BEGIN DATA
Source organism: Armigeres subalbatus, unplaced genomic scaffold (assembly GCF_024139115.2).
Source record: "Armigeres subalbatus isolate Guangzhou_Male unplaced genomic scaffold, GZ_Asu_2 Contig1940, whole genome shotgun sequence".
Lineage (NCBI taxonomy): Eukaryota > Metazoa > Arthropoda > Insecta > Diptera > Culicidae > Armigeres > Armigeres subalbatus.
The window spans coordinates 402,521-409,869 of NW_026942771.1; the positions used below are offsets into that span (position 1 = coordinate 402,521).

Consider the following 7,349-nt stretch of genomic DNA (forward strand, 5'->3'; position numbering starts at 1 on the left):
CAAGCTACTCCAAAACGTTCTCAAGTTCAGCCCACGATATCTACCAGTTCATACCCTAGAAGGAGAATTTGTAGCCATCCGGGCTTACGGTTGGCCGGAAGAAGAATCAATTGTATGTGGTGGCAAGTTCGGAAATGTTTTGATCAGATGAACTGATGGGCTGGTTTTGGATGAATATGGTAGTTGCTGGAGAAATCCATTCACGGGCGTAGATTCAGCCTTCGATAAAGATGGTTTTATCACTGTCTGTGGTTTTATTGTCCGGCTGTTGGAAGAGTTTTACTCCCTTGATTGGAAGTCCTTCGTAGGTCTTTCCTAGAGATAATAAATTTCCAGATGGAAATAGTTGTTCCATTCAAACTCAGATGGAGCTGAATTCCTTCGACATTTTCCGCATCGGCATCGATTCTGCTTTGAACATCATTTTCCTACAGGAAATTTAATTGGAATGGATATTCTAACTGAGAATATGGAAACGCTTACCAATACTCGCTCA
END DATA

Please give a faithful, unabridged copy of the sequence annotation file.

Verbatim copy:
Source organism: Armigeres subalbatus, unplaced genomic scaffold (assembly GCF_024139115.2).
Source record: "Armigeres subalbatus isolate Guangzhou_Male unplaced genomic scaffold, GZ_Asu_2 Contig1940, whole genome shotgun sequence".
Lineage (NCBI taxonomy): Eukaryota > Metazoa > Arthropoda > Insecta > Diptera > Culicidae > Armigeres > Armigeres subalbatus.
The window spans coordinates 402,521-409,869 of NW_026942771.1; the positions used below are offsets into that span (position 1 = coordinate 402,521).

Consider the following 7,349-nt stretch of genomic DNA (forward strand, 5'->3'; position numbering starts at 1 on the left):
CAAGCTACTCCAAAACGTTCTCAAGTTCAGCCCACGATATCTACCAGTTCATACCCTAGAAGGAGAATTTGTAGCCATCCGGGCTTACGGTTGGCCGGAAGAAGAATCAATTGTATGTGGTGGCAAGTTCGGAAATGTTTTGATCAGATGAACTGATGGGCTGGTTTTGGATGAATATGGTAGTTGCTGGAGAAATCCATTCACGGGCGTAGATTCAGCCTTCGATAAAGATGGTTTTATCACTGTCTGTGGTTTTATTGTCCGGCTGTTGGAAGAGTTTTACTCCCTTGATTGGAAGTCCTTCGTAGGTCTTTCCTAGAGATAATAAATTTCCAGATGGAAATAGTTGTTCCATTCAAACTCAGATGGAGCTGAATTCCTTCGACATTTTCCGCATCGGCATCGATTCTGCTTTGAACATCATTTTCCTACAGGAAATTTAATTGGAATGGATATTCTAACTGAGAATATGGAAACGCTTACCAATACTCGCTCA